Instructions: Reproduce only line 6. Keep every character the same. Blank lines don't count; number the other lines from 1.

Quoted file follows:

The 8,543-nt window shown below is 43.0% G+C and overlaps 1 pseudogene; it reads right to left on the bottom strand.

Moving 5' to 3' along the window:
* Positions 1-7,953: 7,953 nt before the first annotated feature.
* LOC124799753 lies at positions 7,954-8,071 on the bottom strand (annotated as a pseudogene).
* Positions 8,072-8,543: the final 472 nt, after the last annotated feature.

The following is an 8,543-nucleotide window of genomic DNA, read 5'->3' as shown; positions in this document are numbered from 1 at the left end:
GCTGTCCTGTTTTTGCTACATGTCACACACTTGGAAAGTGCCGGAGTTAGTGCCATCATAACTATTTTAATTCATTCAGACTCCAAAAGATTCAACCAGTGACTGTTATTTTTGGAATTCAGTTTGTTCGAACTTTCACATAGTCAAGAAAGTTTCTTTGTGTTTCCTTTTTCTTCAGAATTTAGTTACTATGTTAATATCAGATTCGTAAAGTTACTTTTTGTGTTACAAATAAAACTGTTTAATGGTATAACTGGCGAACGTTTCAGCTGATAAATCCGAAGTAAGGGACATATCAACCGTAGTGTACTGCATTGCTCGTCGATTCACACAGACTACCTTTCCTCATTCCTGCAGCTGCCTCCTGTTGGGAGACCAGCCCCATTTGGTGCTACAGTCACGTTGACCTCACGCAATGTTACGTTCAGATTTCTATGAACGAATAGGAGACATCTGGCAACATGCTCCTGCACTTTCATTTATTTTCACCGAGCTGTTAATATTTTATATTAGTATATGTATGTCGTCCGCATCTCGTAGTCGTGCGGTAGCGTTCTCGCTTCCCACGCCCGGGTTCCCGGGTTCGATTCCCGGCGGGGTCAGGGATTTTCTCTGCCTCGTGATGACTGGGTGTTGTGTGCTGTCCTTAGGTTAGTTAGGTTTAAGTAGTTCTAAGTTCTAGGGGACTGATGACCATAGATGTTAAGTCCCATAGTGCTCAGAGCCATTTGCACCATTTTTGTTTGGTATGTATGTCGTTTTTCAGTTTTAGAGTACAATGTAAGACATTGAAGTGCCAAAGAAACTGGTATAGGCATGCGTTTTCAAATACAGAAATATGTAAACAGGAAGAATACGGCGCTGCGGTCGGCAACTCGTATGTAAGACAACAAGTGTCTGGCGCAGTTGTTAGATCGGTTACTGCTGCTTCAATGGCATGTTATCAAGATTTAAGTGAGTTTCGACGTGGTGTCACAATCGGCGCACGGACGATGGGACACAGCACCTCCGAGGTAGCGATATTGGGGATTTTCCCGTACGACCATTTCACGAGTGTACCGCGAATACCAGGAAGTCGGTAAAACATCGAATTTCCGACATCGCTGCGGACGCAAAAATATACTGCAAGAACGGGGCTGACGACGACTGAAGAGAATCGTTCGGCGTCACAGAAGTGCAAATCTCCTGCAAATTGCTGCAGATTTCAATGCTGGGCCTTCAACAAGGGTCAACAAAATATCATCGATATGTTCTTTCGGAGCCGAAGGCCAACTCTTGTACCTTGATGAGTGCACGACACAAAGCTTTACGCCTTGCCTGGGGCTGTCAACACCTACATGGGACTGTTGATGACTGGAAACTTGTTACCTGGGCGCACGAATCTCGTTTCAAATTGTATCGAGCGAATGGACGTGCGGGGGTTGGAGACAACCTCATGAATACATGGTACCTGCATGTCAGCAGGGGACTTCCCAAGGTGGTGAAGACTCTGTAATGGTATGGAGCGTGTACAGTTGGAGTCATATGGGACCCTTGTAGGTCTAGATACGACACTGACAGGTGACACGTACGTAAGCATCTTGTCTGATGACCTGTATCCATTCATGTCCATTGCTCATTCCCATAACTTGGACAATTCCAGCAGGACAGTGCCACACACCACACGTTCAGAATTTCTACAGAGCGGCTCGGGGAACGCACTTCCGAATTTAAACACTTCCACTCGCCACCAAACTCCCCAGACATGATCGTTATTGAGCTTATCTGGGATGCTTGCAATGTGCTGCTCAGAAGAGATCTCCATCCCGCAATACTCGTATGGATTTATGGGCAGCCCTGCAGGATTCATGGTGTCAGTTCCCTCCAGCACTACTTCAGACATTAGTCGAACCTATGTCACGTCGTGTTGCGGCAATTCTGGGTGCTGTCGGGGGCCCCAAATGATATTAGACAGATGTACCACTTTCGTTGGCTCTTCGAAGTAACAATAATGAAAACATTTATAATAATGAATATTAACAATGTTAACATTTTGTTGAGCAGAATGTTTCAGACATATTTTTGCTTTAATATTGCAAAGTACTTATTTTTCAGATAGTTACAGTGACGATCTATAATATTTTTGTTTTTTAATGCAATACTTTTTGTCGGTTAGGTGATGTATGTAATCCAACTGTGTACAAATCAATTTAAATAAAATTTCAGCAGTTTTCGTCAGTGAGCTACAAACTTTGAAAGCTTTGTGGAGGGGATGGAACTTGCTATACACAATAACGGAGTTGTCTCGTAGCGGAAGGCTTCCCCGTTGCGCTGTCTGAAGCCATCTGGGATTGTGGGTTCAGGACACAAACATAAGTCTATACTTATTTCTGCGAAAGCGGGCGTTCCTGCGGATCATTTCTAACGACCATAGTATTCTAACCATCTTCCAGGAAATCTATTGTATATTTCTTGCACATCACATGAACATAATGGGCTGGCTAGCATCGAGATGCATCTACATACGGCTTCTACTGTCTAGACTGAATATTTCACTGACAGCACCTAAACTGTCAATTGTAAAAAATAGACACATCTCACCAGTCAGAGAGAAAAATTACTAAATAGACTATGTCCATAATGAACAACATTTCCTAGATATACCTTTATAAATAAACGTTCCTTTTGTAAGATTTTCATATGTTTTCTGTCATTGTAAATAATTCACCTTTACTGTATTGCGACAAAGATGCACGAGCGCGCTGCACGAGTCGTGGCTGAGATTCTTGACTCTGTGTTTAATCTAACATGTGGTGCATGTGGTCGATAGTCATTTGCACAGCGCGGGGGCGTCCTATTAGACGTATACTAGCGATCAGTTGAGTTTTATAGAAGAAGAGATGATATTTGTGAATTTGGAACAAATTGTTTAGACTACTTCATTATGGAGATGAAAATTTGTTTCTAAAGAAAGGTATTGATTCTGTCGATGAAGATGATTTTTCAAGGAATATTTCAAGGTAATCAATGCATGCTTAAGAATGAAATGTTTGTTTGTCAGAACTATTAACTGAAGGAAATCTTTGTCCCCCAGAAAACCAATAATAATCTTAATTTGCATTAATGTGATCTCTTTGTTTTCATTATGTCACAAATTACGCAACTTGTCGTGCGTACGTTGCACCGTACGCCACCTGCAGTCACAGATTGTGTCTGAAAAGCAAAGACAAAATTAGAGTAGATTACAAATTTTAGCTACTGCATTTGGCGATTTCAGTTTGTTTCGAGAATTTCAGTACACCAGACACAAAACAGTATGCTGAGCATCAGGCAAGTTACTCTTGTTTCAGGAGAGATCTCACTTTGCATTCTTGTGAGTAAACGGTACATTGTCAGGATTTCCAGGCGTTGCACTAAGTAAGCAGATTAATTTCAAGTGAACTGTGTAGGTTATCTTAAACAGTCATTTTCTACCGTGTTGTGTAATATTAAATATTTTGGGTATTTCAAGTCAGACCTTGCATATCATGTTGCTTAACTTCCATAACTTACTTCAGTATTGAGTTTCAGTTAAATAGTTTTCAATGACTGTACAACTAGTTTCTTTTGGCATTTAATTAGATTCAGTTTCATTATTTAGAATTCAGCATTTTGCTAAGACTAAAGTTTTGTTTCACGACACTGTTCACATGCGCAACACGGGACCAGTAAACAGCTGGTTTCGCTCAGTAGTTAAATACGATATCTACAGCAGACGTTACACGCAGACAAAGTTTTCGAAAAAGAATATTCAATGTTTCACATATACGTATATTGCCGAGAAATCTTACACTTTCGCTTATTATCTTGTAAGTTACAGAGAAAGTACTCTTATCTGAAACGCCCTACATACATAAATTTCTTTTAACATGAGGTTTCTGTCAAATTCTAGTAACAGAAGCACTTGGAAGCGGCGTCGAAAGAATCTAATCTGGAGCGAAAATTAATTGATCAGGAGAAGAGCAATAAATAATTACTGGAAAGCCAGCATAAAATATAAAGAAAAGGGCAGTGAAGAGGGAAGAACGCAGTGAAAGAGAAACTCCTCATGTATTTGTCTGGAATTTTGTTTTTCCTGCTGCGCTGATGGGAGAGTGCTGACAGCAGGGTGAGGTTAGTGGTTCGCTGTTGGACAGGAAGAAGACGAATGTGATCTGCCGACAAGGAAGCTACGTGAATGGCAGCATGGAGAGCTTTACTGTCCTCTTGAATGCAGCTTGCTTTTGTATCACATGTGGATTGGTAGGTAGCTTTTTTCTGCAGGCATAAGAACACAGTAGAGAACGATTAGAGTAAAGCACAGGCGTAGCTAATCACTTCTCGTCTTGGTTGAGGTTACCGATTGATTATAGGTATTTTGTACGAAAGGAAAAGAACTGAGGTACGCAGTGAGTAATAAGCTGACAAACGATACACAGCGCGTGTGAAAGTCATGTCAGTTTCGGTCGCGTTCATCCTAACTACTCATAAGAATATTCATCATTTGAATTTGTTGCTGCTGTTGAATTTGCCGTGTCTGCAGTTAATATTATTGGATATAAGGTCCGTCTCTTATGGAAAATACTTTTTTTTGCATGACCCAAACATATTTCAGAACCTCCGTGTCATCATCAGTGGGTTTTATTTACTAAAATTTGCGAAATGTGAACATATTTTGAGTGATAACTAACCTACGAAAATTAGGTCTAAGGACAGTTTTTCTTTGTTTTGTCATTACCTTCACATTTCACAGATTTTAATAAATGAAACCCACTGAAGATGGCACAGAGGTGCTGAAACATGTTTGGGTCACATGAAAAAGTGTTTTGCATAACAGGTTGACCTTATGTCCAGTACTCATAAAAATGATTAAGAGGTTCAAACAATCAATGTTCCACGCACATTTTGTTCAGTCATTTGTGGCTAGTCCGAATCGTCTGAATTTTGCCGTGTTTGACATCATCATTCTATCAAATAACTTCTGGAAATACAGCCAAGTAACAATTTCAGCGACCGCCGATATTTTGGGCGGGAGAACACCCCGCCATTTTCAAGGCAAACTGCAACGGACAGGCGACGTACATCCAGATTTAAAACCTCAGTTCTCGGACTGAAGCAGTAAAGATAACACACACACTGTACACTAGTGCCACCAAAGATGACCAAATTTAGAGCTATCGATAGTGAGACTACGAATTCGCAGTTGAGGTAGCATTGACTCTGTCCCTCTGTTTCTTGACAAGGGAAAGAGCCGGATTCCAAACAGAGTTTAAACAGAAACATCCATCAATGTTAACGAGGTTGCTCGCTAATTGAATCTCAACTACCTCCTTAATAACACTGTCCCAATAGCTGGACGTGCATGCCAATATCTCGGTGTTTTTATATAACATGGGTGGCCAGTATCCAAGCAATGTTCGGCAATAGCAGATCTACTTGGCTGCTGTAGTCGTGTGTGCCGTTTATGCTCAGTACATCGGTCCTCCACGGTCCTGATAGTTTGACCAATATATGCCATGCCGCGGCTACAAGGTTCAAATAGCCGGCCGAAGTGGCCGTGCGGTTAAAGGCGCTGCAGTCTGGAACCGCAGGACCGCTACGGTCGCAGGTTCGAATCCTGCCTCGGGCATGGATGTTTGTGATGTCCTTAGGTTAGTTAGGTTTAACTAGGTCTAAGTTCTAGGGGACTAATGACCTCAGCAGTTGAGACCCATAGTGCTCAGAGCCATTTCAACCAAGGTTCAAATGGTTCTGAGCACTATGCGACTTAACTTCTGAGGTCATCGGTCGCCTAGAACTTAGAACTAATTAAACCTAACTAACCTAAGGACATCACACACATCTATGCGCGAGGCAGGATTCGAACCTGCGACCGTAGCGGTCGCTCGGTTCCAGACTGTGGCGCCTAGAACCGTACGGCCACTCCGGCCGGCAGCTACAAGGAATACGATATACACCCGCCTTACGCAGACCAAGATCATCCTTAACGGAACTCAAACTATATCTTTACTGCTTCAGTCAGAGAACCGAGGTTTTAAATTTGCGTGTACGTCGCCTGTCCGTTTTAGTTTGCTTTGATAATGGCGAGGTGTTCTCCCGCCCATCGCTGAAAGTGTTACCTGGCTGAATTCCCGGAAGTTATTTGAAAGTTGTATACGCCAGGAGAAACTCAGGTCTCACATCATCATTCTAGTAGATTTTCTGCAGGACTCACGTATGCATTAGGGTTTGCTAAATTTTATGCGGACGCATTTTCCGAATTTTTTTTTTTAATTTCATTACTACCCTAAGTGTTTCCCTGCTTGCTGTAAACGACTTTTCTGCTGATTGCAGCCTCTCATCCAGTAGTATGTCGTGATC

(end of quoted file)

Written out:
The following is an 8,543-nucleotide window of genomic DNA, read 5'->3' as shown; positions in this document are numbered from 1 at the left end: